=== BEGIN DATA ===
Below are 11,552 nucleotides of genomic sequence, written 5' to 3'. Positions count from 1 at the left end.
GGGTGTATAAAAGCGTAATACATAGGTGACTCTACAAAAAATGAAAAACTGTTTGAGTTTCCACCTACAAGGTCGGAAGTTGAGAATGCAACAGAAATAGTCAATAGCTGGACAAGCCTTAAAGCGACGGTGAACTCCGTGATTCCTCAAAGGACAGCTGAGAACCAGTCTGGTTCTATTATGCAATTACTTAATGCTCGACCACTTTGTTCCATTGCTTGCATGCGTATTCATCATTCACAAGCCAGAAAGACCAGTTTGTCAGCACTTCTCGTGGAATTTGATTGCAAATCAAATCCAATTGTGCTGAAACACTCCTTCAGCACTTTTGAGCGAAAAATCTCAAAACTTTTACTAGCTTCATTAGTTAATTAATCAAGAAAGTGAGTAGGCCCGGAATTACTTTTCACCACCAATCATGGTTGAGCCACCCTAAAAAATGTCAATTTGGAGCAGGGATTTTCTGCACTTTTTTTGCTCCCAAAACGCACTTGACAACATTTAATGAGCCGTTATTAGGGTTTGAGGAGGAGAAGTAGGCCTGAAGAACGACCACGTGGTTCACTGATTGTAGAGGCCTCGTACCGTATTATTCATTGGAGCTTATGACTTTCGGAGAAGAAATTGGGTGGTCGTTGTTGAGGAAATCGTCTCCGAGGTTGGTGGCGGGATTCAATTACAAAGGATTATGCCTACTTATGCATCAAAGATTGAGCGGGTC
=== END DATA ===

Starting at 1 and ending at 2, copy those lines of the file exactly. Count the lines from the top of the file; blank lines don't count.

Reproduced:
Below are 11,552 nucleotides of genomic sequence, written 5' to 3'. Positions count from 1 at the left end.
GGGTGTATAAAAGCGTAATACATAGGTGACTCTACAAAAAATGAAAAACTGTTTGAGTTTCCACCTACAAGGTCGGAAGTTGAGAATGCAACAGAAATAGTCAATAGCTGGACAAGCCTTAAAGCGACGGTGAACTCCGTGATTCCTCAAAGGACAGCTGAGAACCAGTCTGGTTCTATTATGCAATTACTTAATGCTCGACCACTTTGTTCCATTGCTTGCATGCGTATTCATCATTCACAAGCCAGAAAGACCAGTTTGTCAGCACTTCTCGTGGAATTTGATTGCAAATCAAATCCAATTGTGCTGAAACACTCCTTCAGCACTTTTGAGCGAAAAATCTCAAAACTTTTACTAGCTTCATTAGTTAATTAATCAAGAAAGTGAGTAGGCCCGGAATTACTTTTCACCACCAATCATGGTTGAGCCACCCTAAAAAATGTCAATTTGGAGCAGGGATTTTCTGCACTTTTTTTGCTCCCAAAACGCACTTGACAACATTTAATGAGCCGTTATTAGGGTTTGAGGAGGAGAAGTAGGCCTGAAGAACGACCACGTGGTTCACTGATTGTAGAGGCCTCGTACCGTATTATTCATTGGAGCTTATGACTTTCGGAGAAGAAATTGGGTGGTCGTTGTTGAGGAAATCGTCTCCGAGGTTGGTGGCGGGATTCAATTACAAAGGATTATGCCTACTTATGCATCAAAGATTGAGCGGGTC